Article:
|#||Release title||Total tracks||Type of release is||Imprint date||Label|
|3||Pop Fanatic||2||Audio||1990||C/Z Records|
|4||Kill The President||2||Audio||1991||C/Z Records|
|6||Noise Patch||3||Audio||1988||C/Z Records|
|7||Lies / Pray||2||Audio||1990-09-01||Sub Pop|
|8||Cry / My Evil Twin||2||Audio||1991||Konkurrel|
|9||Rupture / Psychosis||27||Audio||1990||Tupelo Recording Company|
|10||Cry / My Evil Twin||2||Audio||1991||Rave|
|11||Lies / Pray||2||Audio||1990-09-01||Sub Pop|
|12||No Sleep 'Til The Stardust Motel||12||Audio||1991||C/Z Records|
|13||Lies / Pray||2||Audio||1990-09-01||Sub Pop|
|16||Rupture||15||Audio||1990||Tupelo Recording Company|
|17||Split Single||2||Audio||1992||Negative Feedback Records|
|18||Pop Fanatic||2||Audio||1990||C/Z Records|
|19||Coffin Break||8||Audio||1987||Not On Label (Coffin Break Self-released)|
|20||Rupture / Psychosis||27||Audio||1990||C/Z Records|
|23||Kill The President||2||Audio||1991||C/Z Records|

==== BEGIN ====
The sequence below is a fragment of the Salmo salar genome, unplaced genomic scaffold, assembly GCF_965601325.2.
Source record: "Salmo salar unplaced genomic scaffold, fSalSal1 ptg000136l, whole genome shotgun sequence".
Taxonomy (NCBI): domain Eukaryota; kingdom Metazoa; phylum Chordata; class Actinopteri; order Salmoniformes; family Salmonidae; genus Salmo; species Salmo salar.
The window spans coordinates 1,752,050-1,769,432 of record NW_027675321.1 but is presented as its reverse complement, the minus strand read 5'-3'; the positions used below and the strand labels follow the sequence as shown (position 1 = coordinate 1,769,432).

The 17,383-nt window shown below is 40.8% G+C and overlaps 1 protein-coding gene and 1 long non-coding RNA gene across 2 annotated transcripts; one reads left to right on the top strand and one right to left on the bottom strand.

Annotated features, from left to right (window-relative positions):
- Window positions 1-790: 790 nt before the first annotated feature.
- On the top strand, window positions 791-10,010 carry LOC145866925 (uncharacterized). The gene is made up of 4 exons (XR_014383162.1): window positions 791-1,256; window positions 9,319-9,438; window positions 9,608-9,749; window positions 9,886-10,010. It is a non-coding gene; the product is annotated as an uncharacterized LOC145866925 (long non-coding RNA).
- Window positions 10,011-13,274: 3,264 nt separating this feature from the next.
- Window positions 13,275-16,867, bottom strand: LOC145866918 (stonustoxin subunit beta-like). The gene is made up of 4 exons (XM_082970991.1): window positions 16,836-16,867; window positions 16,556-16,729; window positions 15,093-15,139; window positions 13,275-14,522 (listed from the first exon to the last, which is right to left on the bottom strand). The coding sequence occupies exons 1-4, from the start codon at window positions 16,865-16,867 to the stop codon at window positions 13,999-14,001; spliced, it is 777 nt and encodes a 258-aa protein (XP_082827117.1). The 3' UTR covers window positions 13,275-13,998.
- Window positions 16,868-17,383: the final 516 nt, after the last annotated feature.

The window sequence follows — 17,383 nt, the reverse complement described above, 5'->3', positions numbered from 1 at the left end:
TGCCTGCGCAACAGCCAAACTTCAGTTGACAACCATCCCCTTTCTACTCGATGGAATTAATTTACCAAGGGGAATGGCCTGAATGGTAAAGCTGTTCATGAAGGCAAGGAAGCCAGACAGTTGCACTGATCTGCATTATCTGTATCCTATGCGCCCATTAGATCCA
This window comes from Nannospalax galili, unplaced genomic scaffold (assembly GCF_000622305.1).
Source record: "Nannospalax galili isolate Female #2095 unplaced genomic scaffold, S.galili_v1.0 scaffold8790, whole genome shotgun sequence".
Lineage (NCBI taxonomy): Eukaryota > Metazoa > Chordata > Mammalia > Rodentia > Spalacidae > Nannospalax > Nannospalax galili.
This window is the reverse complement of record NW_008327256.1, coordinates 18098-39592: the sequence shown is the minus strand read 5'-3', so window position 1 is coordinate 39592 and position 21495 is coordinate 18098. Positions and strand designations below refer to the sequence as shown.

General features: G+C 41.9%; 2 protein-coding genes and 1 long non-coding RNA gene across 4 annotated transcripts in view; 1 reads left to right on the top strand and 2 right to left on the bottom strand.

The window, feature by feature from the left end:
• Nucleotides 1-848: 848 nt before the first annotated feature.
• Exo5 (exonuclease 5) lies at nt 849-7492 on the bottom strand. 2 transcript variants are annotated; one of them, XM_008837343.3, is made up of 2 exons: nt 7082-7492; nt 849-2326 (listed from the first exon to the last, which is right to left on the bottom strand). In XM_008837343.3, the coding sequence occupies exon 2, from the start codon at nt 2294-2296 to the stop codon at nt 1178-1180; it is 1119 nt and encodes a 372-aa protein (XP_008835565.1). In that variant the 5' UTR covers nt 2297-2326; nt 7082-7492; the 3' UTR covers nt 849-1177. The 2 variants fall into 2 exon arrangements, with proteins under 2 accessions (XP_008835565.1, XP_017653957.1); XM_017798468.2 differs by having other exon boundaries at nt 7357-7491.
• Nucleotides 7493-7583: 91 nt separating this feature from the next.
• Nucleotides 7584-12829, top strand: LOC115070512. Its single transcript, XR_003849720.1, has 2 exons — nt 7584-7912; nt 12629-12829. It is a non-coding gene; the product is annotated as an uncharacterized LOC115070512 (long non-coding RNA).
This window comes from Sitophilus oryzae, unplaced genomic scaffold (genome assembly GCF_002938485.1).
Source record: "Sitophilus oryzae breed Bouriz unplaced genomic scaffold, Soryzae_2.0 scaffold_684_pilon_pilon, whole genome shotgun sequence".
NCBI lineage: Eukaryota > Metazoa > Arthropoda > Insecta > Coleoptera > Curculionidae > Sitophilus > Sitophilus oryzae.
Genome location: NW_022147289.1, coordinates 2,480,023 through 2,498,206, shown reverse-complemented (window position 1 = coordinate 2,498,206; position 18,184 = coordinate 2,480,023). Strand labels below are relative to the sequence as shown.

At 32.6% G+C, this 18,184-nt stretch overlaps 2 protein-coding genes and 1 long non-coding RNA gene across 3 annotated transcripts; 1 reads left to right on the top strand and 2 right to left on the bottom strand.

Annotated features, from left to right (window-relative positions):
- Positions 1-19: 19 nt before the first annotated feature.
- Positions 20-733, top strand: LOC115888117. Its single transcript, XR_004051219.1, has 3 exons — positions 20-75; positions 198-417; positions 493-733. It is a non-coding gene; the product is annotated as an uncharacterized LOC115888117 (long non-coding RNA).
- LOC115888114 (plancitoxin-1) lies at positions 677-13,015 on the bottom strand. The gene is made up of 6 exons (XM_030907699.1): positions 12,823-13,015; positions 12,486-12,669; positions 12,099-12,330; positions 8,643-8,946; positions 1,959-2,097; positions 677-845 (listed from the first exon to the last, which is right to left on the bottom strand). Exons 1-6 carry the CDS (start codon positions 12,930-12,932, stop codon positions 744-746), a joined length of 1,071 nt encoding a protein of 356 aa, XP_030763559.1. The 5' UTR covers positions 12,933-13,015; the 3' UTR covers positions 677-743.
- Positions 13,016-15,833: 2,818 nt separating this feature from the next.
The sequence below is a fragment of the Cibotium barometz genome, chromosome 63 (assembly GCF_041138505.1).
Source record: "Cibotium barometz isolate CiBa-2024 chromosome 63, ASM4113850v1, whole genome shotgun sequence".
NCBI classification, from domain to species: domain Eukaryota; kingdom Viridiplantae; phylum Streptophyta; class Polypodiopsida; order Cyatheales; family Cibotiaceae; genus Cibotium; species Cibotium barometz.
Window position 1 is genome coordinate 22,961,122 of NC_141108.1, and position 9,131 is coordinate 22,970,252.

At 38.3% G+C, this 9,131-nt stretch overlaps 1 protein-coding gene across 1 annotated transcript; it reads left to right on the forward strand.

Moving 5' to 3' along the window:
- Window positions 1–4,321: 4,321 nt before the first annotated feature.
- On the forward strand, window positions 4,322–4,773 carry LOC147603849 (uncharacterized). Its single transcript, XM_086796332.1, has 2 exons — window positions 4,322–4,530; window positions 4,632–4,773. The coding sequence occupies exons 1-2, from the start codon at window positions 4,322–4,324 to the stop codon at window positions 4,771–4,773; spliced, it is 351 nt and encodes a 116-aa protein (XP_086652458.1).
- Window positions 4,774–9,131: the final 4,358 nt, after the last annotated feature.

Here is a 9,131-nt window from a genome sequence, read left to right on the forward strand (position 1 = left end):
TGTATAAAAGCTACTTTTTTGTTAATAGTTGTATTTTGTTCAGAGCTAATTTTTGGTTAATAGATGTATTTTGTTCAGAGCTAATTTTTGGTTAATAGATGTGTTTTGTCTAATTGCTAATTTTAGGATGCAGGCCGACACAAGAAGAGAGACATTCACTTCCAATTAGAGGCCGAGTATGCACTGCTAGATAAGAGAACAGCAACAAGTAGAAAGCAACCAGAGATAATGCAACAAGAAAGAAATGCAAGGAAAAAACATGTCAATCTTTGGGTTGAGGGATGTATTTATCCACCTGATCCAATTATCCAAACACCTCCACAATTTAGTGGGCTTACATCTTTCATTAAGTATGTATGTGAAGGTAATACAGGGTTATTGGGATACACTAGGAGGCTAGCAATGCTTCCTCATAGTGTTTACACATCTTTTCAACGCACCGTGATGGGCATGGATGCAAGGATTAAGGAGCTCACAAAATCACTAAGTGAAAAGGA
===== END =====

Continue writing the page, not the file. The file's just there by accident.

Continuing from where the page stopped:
|24||Cry / My Evil Twin||2||Audio||1991||Rave|
|25||Atomic Garden / For Beth||2||Audio||1991||Epitaph|
American hardcore punk band founded in 1987 in Seattle, Washington.
To those who didn't bother to keep track of every bit of minutiae flowing from the Seattle rock scene in the early '90s, Coffin Break was a band that clung more tenaciously to their punk roots than to the metallic anthem rock which eventually was embodied by the success of Seattle bands.
Coffin Break was almost two bands living together with two distinctly different songwriters [a=Rob Skinner] (bass & vocals) and [a=Peter Litwin] (guitar, vocals) maintaining a precarious balance between pop and panic.
Skinner's "Stupid Love Song" is a sardonic tongue-in-cheek punk anthem just a little to self-debasing to allow for total abandon. "Hopeless" tightens Coffin Break's grip on straightforward punk rock, while the discordant metallic intro to "Promise" sheds a bit of light on things to come.
The Album "Rupture", released in 1990, is the record that showed Coffin Break had fully realized and polished their sound after their first bout of constant national touring. "Vision of Never" and "Rosy Picture" pack a heavy punk-rock wallop, and Litwin's clever "Kill the President" written for Daddy Bush, is now as relevant as political protest gets.
Coffin Break went on to sign with Southern California Punk stalwart; [l=Epitaph Records] where they released two solid releases before calling it quits in 1993.